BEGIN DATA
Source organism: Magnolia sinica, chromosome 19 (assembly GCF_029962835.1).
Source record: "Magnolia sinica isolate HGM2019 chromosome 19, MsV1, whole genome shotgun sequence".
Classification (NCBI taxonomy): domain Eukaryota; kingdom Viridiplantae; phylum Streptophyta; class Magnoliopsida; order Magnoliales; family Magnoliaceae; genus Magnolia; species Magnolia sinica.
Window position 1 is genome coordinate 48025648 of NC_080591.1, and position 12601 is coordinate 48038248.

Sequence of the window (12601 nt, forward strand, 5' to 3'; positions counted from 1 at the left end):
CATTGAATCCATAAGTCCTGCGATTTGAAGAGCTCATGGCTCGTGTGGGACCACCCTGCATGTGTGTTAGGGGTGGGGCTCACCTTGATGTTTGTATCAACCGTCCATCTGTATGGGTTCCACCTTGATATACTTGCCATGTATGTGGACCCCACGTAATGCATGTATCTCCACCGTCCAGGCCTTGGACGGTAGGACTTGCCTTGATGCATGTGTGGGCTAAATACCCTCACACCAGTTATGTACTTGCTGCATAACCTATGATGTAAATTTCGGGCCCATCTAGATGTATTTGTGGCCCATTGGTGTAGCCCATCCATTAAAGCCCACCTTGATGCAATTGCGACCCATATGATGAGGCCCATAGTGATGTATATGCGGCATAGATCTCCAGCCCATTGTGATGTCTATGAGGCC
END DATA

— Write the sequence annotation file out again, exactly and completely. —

Source organism: Magnolia sinica, chromosome 19 (assembly GCF_029962835.1).
Source record: "Magnolia sinica isolate HGM2019 chromosome 19, MsV1, whole genome shotgun sequence".
Classification (NCBI taxonomy): domain Eukaryota; kingdom Viridiplantae; phylum Streptophyta; class Magnoliopsida; order Magnoliales; family Magnoliaceae; genus Magnolia; species Magnolia sinica.
Window position 1 is genome coordinate 48025648 of NC_080591.1, and position 12601 is coordinate 48038248.

Sequence of the window (12601 nt, forward strand, 5' to 3'; positions counted from 1 at the left end):
CATTGAATCCATAAGTCCTGCGATTTGAAGAGCTCATGGCTCGTGTGGGACCACCCTGCATGTGTGTTAGGGGTGGGGCTCACCTTGATGTTTGTATCAACCGTCCATCTGTATGGGTTCCACCTTGATATACTTGCCATGTATGTGGACCCCACGTAATGCATGTATCTCCACCGTCCAGGCCTTGGACGGTAGGACTTGCCTTGATGCATGTGTGGGCTAAATACCCTCACACCAGTTATGTACTTGCTGCATAACCTATGATGTAAATTTCGGGCCCATCTAGATGTATTTGTGGCCCATTGGTGTAGCCCATCCATTAAAGCCCACCTTGATGCAATTGCGACCCATATGATGAGGCCCATAGTGATGTATATGCGGCATAGATCTCCAGCCCATTGTGATGTCTATGAGGCC